There has hardly been a Supreme Court session with a conclusion as highly anticipated as this year’s. And one of the decisions keeping all Court watchers on the hook has been Fisher v. University of Texas which was argued last year and was predicted to be the defining affirmative action decision of this decade.
The Houston Chronicle explains that the case began when Abigail Fisher of Sugar Land, Texas filed a lawsuit after she was turned down for admission to the Austin campus of the University of Texas. Fisher argued that the decision was motivated by race – which is used by UT as a factor in enrollment decisions for students who fail to qualify under the automatic admissions standards.
Since the court granted certiorari and heard oral arguments last year, predictions on how the justices would rule ran the gamut. UT and many supporters of affirmative action policies believed that the court would use the opportunity to overrule a previous decision – Grutter v. Bollinger – to do away with race-based affirmative action altogether. Some thought that the Court might punt, ruling that Fisher didn’t have standing because she wouldn’t have been admitted to UT even had race had played no role in admissions decisions at all.
In the end, in the 7-1 decision – with Ruth Bader Ginsburg dissenting and Elena Kagan recusing herself – the Court did neither. The decision can best be thought of as “threading the needle.” Race-based affirmative-action admissions policies can remain, but they will need to meet a much higher burden to prove that they’re legal.
Amy Howe of the SCOTUSBlog explains:
Today a broad majority of the Court reinforced that affirmative action must be strictly reviewed, but it did not outlaw those programs. In an opinion that required only thirteen pages, the Court explained that a university’s use of race must meet a test known as “strict scrutiny.” Under this test, a university’s use of affirmative action will be constitutional only if it is “narrowly tailored.” The Court in Fisher took pains to make clear exactly what this means: courts can no longer simply rubber-stamp a university’s determination that it needs to use affirmative action to have a diverse student body. Instead, courts themselves will need to confirm that the use of race is “necessary” – that is, that there is no other realistic alternative that does not use race that would also create a diverse student body. Because the lower court had not done so, the Court sent the case back for it to determine whether the university could make this showing.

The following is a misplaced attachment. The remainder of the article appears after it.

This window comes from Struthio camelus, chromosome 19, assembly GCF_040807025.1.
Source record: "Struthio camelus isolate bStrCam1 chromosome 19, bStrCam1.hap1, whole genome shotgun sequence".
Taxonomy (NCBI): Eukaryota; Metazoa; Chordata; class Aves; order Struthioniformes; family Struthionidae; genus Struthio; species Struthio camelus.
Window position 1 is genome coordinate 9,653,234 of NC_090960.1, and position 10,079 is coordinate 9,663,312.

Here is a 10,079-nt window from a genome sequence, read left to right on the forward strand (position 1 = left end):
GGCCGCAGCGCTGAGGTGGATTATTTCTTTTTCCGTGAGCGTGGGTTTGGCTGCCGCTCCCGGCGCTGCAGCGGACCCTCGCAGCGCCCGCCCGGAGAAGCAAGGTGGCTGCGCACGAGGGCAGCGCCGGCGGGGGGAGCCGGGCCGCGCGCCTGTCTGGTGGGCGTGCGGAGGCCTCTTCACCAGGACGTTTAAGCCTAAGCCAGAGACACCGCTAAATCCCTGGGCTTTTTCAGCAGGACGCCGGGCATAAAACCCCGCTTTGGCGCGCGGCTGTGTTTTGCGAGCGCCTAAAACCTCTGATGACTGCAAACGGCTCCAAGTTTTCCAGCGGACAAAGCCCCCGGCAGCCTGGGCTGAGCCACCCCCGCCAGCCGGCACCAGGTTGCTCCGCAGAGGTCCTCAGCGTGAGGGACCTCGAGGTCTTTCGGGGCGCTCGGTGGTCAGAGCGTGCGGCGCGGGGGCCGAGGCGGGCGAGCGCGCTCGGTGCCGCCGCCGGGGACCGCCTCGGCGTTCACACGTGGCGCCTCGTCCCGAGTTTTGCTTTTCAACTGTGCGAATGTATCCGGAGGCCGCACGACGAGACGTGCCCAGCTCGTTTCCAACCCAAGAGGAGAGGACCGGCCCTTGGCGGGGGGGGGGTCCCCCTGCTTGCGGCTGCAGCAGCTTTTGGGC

The lower courts will get another chance to reconsider the UT policy, with the new tougher standard in mind.
The majority opinion was joined by Chief Justice John G. Roberts, Jr., as well as Justices Stephen G. Breyer, Sonia Sotomayor and Samuel A. Alito. In a brief concurring opinion, Justice Antonin Scalia made clear that had Fisher asked for the court to overturn Grutter, Scalia would have been perfectly willing to do so. A similar view was expressed by Justice Clarence Thomas, who in his recent autobiography blamed affirmative action for his failure to land a job after graduating with a law degree from Yale Law School.
Ginsburg argued in her dissent that the lower courts already looked at whether other admissions policies in which race was not a factor would serve UT just as well in its goal to create a student body that better reflected the demographic makeup of the state. In his analysis of the decision, Lyle Denniston of the SCOTUSBlog provides more detail:
In dissent, Justice Ginsburg wrote that “the Court rightly declines to cast off the equal protection framework settled in Grutter.” But that might have been something of an exaggeration of what the Kennedy opinion actually had said on the point. Perhaps her statement was meant, at least in part, as a response to a flat statement by Justice Clarence Thomas that he would overrule that decision, and a separate statement by Justice Antonin Scalia that the challenger to the University of Texas program had not asked for an overruling of that decision. Both of those members of the Court wound up endorsing the Kennedy opinion in full.
In dissent, Justice Ginsburg’s main complaint was that the Fifth Circuit Court had already conducted the analysis that the Court was telling it to do over again. She also made the secondary point that she strongly favors the use of race when that is a “benign” method of making up for a long history of racial discrimination in America.
This middle-ground ruling by the court in this case means more attention will now be paid to the next affirmative action case already approved for oral arguments next session:
The case of Schuette v. Coalition to Defend Affirmative Action (docket 12-682) is a test of the constitutionality of a voter-approved ballot measure that ordered the state government to stop using race as even a partial factor in choosing entering classes at public colleges in the state.